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It’s in many ways easier to be an entrepreneur in Nordic countries than in China.” Marie Claire Maxwell, Cloudberry

Terence Shum’s love affair with Sweden started when he visited Sweden in the winter of 2010 and experienced snow for the first time in his life. “I was studying international economics and trade at a university in Guangzhou and had met two Swedish exchange students from Kristianstad in southern Sweden. I decided to go there and visit them and that was my first trip to Sweden. I was there for three weeks and really fell in love with the country,” Shum says. He is a Hongkonger, born in 1989, but his family moved to Guangzhou when he was eight years old and that is where he grew up, went to primary, middle and high school as well as university. When he graduated in 2011, he wanted to continue his studies in Sweden and applied for the universities in Lund, Stockholm and Uppsala. He was accepted to study in Uppsala, a city north of Stockholm that he did not know anything about. “However, I soon found out it’s a wonderful city for students. It is, to say it in Swedish, lagom, since it’s not too big and not too small and it’s close to Stockholm,” says Shum. He started studying statistics, but after a year he changed to digital media and communications. On the internet, he found that a scholarship foundation for non-EU students for studies at Uppsala University had been set up in a joint effort between the Swedish Chamber of Commerce in Hong Kong and the university. He applied, was selected and became the foundation’s first scholarship holder. Shum also took a summer course to learn Swedish and after that he tried to speak the language as much as possible. He thinks there is a huge difference between the education systems in mainland China and Sweden.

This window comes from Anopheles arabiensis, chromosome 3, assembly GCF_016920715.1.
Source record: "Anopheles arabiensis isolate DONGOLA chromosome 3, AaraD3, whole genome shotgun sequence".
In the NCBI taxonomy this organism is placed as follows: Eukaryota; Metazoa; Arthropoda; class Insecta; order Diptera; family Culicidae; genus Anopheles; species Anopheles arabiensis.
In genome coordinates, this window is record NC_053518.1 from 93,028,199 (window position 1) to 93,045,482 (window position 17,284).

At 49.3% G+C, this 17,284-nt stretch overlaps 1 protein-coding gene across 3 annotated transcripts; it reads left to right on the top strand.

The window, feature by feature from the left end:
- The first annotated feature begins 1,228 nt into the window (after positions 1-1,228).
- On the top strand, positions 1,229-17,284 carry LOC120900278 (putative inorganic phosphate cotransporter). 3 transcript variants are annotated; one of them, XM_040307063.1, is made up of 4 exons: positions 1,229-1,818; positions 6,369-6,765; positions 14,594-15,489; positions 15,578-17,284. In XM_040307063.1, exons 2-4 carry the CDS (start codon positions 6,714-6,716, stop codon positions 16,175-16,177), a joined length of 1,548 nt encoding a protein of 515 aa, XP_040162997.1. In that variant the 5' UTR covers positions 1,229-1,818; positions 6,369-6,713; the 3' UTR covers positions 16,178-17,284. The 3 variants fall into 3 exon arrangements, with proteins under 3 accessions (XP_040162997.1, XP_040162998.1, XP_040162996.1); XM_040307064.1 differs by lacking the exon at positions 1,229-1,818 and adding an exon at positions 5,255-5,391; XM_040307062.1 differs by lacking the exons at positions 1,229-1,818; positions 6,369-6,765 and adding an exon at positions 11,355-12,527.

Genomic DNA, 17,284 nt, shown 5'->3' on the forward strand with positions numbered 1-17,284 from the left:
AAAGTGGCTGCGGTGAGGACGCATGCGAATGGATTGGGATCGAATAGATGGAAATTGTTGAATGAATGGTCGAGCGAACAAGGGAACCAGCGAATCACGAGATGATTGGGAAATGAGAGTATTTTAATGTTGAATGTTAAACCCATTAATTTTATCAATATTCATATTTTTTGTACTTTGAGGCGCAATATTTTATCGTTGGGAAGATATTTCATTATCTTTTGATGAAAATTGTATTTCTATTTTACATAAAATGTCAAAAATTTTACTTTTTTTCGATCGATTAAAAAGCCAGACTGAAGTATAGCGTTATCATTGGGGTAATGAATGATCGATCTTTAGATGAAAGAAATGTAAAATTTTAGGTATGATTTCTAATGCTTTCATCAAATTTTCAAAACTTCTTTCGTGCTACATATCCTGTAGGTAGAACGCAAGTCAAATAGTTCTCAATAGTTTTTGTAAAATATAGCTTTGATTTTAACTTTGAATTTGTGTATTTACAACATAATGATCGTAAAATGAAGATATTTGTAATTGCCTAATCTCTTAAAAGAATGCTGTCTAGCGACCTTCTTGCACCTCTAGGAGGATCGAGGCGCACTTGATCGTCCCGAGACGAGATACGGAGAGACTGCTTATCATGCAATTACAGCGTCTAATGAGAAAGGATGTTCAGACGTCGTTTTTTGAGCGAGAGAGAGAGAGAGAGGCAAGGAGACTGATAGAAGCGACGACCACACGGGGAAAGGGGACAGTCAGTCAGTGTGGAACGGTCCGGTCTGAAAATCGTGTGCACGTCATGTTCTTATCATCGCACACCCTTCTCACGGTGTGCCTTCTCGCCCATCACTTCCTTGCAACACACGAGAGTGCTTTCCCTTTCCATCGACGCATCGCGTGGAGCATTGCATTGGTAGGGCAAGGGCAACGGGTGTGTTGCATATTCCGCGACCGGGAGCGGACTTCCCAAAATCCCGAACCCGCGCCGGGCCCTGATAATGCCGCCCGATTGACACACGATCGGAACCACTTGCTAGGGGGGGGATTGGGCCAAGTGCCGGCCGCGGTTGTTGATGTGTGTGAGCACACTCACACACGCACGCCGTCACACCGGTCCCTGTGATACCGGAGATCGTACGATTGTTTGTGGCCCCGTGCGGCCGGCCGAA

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It takes courage to take on a challenge. Even when it comes for free.

Love at first sight Terence Shum has studied in both China and Sweden and has learnt to really appreciate the Swedish educational system.

Photo: Eric Cung-Dinh

General of Sweden in Hong Kong, who has spent more than three years in Sweden for his Master’s degree at Uppsala University. “Young people in Sweden are also more independent than youth in Hong Kong. In Sweden, they learn to take care of themselves at an early age, while in Hong Kong it’s common that

In China, you learn what the teacher tells you to learn ... [while] in Swedish classrooms, the students have much more influence.” “In China, you learn what the teacher tells you to learn and you study to be able to pass an exam. You don’t do much of your own thinking – you just memorise what you need to know. In Sweden, however, the teachers point you in a direction and they recommend literature to read – there could be 10-20 different books compared to one in China,” says Shum. “In Swedish classrooms, the students have much more influence and there’s more communication between teachers and students. Since there’s no real hierarchy, the atmosphere is more relaxed and the students are encouraged to think on their own and not be afraid to even challenge the teacher,” says Shum, who found this openness a bit difficult in the beginning, but later got used to it and appreciated it. When he had taken his Master’s degree in Uppsala, he moved back to Hong Kong to work for a local company. In his spare time, he participated in a Swedish alumni network (Swedish Cultural Association) that from time to time helps out at events organised by the Consulate General of Sweden in Hong Kong. In October 2016, he was hired by the consulate in a new position as communications officer, which means that he is, among other things, handling social media, organising events and promoting studies in Sweden.